SAFEKEEPING: THE CONSTITUTION WAS HERE
This home on Gleedsville Road has a fascinating story: It is purported to have contained during the 1814 British occupation of Washington some very famous papers in its cellar, including the Articles of Confederation, the Declaration of Independence and the Constitution. As such, it is a different kind of literary landmark on our list – a literary site commemorating an event rather than an author. It a beautiful piece of property (albeit still a private residence with no-trespassing sign posted near the gates) that is included on the Virginia Landmarks Register for architectural qualities, but mostly for its historic significance.
Unfortunately, as is the case with many landmarks on the Register, the signs posted on the gates of the property feature no text describing why the property has been listed. Historical highway markers spoil passersby with their succinct summaries of events, but plaques commemorating inclusion on the Virginia Landmarks Register do the exact opposite: They can often leave visitors with more questions than answers. How would someone who just chanced upon Rokeby or the Thornton tombstone know why the properties were deemed historically important? Unless they further investigated the sites by questioning property owners or consulting the Register book, they would never know.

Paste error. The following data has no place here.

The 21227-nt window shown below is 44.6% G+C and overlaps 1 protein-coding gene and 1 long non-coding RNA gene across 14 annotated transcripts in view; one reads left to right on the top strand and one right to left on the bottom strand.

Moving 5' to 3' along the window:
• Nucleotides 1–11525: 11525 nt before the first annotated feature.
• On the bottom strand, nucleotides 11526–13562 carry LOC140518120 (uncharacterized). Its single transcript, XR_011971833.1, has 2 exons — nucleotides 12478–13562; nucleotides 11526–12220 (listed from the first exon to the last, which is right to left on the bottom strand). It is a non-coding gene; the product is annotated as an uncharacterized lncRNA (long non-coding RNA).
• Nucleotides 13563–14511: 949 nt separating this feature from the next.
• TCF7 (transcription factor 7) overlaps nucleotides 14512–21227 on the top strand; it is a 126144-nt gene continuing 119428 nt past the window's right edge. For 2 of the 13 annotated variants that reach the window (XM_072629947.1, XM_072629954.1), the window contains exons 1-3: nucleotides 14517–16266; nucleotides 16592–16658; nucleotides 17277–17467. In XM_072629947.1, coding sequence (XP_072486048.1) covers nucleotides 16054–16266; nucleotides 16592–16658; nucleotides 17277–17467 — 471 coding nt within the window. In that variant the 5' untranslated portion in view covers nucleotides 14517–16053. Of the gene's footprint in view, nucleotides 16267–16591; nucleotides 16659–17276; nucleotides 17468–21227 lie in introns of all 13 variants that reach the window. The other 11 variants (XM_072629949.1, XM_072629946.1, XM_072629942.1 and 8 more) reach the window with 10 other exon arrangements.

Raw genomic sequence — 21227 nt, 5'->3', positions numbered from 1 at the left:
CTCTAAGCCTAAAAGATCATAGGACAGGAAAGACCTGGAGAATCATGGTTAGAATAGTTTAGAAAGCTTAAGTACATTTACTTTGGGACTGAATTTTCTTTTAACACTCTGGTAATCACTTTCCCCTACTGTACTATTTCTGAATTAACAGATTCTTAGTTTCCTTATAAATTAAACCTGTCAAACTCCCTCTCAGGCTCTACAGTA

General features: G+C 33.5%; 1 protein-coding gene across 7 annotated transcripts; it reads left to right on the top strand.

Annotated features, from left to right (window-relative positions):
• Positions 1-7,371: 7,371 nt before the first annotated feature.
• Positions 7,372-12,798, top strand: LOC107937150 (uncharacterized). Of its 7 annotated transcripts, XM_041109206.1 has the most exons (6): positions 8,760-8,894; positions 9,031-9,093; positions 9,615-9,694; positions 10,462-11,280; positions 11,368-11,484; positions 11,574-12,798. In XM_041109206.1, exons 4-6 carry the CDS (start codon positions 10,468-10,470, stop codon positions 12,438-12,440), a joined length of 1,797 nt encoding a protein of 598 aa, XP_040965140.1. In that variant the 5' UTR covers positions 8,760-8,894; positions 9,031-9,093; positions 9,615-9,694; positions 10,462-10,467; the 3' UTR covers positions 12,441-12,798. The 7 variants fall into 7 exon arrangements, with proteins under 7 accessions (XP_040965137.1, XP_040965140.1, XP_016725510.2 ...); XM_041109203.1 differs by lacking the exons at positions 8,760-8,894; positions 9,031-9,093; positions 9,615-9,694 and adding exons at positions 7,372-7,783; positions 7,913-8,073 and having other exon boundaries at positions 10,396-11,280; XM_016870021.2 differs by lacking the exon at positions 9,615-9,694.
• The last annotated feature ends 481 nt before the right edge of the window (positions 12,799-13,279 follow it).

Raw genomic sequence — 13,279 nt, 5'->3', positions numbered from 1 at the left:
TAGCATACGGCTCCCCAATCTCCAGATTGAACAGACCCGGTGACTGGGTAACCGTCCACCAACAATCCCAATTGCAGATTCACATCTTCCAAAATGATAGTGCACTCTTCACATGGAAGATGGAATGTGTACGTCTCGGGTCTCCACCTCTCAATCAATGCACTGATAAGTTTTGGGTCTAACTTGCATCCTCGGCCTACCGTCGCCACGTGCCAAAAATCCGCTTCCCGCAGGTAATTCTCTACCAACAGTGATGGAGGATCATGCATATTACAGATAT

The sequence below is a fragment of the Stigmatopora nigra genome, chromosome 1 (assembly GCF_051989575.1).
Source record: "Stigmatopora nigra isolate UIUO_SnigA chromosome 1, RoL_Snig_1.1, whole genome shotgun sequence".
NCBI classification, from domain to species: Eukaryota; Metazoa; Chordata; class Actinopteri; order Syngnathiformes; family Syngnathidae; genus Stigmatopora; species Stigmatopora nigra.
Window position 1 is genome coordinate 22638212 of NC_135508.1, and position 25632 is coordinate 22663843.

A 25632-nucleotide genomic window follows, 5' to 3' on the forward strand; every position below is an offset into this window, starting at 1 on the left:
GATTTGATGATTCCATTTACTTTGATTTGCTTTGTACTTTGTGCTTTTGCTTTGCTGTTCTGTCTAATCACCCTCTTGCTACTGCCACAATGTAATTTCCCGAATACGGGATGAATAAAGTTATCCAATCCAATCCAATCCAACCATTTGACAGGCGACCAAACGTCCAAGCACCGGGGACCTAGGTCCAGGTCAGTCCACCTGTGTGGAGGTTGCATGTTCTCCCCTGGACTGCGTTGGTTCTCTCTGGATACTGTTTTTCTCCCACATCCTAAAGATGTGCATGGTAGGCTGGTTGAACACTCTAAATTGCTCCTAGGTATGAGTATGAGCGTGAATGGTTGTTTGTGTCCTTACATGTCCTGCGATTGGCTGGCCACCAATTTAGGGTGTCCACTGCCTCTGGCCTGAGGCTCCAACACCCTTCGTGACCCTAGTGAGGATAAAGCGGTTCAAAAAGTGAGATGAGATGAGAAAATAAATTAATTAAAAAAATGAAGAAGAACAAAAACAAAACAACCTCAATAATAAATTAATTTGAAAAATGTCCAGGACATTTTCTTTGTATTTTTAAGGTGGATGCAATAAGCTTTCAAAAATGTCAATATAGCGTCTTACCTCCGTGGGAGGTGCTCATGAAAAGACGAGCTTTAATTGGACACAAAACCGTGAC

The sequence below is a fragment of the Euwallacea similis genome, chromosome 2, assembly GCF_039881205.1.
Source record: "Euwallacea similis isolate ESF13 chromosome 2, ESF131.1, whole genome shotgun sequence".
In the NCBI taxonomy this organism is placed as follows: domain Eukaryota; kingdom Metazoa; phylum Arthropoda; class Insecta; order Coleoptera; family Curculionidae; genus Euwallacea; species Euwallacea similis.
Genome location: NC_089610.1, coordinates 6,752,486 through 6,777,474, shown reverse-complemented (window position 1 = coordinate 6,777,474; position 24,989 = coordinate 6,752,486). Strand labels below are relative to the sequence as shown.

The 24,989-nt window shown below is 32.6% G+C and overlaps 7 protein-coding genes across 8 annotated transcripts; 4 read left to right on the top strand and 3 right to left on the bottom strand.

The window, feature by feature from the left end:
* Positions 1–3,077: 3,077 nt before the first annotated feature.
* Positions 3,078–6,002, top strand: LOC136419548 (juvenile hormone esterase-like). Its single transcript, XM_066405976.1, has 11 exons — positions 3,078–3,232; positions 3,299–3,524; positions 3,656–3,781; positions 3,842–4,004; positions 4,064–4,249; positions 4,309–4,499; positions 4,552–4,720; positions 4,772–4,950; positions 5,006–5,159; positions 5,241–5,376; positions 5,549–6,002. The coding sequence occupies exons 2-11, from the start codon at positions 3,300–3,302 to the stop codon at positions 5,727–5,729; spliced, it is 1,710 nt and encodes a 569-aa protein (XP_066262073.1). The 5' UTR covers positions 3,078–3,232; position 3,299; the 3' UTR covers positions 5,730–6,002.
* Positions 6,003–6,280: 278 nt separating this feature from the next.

Virginia Landmarks Register
May 20, 1975
National Register of Historic Places
May 30, 1976
South of Leesburg